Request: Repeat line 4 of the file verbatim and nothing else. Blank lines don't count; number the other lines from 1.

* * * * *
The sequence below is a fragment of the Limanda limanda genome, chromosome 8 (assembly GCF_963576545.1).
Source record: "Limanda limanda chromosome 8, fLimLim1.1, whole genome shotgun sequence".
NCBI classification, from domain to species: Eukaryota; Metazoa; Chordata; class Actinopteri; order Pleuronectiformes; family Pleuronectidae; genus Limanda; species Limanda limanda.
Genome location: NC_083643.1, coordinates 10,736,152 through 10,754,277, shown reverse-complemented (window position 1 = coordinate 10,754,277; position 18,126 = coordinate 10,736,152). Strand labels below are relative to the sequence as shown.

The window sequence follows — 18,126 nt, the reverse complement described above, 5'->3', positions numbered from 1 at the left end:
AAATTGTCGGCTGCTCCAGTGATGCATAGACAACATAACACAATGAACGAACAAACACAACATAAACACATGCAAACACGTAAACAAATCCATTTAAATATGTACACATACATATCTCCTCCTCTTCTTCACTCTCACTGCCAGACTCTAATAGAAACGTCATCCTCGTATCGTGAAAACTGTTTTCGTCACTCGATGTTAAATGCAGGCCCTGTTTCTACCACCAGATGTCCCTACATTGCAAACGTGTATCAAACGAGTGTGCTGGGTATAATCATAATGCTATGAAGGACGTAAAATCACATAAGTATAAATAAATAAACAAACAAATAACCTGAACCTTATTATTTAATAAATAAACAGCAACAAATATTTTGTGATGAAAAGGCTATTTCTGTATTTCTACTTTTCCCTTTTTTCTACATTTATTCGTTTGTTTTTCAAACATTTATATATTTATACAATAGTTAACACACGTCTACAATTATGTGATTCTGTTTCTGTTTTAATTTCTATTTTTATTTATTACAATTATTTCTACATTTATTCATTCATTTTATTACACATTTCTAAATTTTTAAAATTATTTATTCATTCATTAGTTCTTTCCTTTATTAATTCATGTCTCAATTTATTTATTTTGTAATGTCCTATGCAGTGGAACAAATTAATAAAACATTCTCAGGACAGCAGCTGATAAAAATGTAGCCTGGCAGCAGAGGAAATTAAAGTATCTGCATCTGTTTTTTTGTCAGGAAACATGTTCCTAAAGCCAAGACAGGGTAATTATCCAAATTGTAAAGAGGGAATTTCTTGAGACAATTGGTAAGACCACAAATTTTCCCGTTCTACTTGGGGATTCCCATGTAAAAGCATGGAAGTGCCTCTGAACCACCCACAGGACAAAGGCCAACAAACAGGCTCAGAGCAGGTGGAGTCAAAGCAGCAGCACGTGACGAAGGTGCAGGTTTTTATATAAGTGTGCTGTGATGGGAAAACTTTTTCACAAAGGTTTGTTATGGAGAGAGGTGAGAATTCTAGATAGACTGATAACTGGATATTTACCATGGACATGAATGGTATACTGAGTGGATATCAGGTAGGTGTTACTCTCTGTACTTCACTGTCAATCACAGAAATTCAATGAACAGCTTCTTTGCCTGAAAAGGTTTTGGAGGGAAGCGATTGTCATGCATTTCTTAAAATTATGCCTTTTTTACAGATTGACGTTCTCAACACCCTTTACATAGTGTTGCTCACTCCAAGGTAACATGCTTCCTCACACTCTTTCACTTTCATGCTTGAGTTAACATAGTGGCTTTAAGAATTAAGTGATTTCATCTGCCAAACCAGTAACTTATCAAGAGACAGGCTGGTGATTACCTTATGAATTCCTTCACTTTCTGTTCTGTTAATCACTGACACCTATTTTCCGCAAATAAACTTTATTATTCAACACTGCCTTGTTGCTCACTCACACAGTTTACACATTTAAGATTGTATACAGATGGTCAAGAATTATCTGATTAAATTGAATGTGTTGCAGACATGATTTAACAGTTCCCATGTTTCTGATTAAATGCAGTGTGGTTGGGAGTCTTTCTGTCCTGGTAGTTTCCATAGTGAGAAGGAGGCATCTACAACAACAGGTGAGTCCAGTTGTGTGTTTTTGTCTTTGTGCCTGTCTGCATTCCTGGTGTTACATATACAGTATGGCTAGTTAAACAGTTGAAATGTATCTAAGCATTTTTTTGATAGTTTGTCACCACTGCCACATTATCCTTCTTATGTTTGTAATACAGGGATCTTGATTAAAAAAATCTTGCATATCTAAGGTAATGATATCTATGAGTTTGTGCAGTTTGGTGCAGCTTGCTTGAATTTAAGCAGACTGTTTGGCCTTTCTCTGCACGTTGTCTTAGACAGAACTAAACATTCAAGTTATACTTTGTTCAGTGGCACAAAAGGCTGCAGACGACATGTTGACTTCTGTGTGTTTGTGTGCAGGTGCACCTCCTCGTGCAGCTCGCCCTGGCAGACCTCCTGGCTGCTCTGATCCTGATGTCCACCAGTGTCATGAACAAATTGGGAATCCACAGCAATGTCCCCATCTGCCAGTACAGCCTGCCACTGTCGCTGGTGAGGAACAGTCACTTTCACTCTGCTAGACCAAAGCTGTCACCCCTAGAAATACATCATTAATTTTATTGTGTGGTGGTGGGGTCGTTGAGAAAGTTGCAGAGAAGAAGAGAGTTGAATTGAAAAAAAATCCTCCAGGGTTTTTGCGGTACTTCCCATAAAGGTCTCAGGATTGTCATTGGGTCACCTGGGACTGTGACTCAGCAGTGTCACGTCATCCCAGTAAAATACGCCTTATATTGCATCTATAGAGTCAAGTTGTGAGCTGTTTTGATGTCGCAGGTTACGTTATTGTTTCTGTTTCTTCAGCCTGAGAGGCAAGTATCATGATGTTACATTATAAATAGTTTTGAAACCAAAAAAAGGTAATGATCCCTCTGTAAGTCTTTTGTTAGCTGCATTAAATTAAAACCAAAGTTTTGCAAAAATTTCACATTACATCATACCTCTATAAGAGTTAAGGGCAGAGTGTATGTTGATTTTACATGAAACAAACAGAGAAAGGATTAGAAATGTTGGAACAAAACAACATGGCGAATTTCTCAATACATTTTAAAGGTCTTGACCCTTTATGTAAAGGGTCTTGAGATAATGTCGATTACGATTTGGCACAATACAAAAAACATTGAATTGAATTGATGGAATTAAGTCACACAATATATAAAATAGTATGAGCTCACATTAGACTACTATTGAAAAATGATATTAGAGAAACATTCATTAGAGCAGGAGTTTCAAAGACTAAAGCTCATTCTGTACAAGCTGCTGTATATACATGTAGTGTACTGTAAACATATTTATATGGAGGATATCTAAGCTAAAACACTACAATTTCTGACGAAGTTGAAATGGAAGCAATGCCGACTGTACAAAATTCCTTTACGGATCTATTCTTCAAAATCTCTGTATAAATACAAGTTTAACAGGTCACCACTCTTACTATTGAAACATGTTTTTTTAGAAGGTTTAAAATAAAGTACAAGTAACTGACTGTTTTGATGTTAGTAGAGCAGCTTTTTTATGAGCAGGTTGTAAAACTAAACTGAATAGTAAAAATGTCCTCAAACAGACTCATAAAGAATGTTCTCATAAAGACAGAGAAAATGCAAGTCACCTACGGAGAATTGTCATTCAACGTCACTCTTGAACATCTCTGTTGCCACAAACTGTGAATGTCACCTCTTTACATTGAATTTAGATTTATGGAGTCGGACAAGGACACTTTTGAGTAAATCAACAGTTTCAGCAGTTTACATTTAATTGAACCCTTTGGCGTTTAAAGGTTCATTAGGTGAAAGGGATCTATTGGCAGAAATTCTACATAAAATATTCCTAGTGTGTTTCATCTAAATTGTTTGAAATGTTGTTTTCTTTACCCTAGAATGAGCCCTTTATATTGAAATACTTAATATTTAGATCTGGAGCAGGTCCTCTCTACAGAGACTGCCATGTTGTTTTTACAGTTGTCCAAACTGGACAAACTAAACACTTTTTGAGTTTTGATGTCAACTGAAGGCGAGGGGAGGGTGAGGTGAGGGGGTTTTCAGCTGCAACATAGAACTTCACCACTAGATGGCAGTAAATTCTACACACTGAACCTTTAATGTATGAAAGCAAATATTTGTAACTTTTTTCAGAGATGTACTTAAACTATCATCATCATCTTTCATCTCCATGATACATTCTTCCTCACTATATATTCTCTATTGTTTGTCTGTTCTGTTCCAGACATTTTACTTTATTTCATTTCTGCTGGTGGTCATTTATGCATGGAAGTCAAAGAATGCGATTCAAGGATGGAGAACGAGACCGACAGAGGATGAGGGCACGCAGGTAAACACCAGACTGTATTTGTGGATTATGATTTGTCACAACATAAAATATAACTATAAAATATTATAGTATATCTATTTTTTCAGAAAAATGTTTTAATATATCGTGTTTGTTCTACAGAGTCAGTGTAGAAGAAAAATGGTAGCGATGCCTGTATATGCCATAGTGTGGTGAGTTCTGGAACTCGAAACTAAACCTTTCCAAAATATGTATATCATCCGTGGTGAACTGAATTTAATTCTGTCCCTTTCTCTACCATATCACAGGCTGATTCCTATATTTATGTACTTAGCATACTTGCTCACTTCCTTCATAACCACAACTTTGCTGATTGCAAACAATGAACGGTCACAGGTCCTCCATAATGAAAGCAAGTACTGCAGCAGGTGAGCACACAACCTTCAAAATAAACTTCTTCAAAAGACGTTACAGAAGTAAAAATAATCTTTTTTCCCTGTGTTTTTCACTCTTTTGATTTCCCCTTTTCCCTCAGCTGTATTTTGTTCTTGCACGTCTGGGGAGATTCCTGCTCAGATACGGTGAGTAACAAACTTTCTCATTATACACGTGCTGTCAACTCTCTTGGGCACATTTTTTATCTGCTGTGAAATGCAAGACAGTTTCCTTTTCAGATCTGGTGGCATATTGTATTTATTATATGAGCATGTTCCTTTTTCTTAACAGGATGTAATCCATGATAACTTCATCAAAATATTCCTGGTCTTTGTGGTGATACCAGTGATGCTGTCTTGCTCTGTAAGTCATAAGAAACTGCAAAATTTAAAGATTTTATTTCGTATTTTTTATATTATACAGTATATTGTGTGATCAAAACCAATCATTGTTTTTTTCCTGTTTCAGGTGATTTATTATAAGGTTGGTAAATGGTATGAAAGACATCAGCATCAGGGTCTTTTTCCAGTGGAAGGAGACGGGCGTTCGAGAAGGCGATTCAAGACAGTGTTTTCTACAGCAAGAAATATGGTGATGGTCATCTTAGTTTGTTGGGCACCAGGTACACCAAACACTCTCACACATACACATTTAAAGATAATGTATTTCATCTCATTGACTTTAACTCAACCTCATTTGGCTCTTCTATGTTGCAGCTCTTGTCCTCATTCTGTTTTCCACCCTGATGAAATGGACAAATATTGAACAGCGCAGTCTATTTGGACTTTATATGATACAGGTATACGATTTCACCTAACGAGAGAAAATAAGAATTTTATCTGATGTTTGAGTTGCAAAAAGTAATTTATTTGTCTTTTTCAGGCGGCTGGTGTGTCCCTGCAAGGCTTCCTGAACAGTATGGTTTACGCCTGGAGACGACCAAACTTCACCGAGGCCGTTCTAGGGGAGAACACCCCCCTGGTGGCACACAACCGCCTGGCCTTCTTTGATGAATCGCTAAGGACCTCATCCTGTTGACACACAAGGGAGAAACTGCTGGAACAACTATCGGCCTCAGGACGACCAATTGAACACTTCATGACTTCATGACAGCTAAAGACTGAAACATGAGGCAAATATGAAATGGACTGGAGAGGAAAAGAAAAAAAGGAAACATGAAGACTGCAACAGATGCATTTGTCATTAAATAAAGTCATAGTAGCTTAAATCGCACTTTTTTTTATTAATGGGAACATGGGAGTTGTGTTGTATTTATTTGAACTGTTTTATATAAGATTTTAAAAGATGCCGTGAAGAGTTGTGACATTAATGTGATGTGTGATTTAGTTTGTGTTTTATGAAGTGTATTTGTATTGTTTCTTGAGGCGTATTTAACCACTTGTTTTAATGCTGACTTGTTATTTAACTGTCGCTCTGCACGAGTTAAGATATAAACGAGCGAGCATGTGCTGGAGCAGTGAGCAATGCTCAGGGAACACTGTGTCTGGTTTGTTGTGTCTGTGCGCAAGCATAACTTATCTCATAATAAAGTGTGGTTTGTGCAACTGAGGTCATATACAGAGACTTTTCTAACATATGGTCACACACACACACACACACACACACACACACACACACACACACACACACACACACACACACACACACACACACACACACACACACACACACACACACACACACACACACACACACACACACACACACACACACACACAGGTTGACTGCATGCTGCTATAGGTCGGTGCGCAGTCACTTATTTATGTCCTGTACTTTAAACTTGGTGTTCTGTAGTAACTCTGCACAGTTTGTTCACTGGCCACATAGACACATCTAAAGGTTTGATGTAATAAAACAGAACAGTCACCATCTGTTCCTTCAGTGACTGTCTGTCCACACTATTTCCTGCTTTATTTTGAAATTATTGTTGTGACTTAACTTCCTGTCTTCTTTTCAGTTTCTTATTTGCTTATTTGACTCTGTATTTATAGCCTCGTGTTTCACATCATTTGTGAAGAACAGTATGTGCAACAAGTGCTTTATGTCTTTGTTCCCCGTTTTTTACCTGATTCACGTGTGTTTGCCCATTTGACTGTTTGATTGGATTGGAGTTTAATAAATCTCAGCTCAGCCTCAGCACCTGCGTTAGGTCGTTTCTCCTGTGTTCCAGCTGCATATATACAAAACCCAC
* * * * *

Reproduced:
Genome location: NC_083643.1, coordinates 10,736,152 through 10,754,277, shown reverse-complemented (window position 1 = coordinate 10,754,277; position 18,126 = coordinate 10,736,152). Strand labels below are relative to the sequence as shown.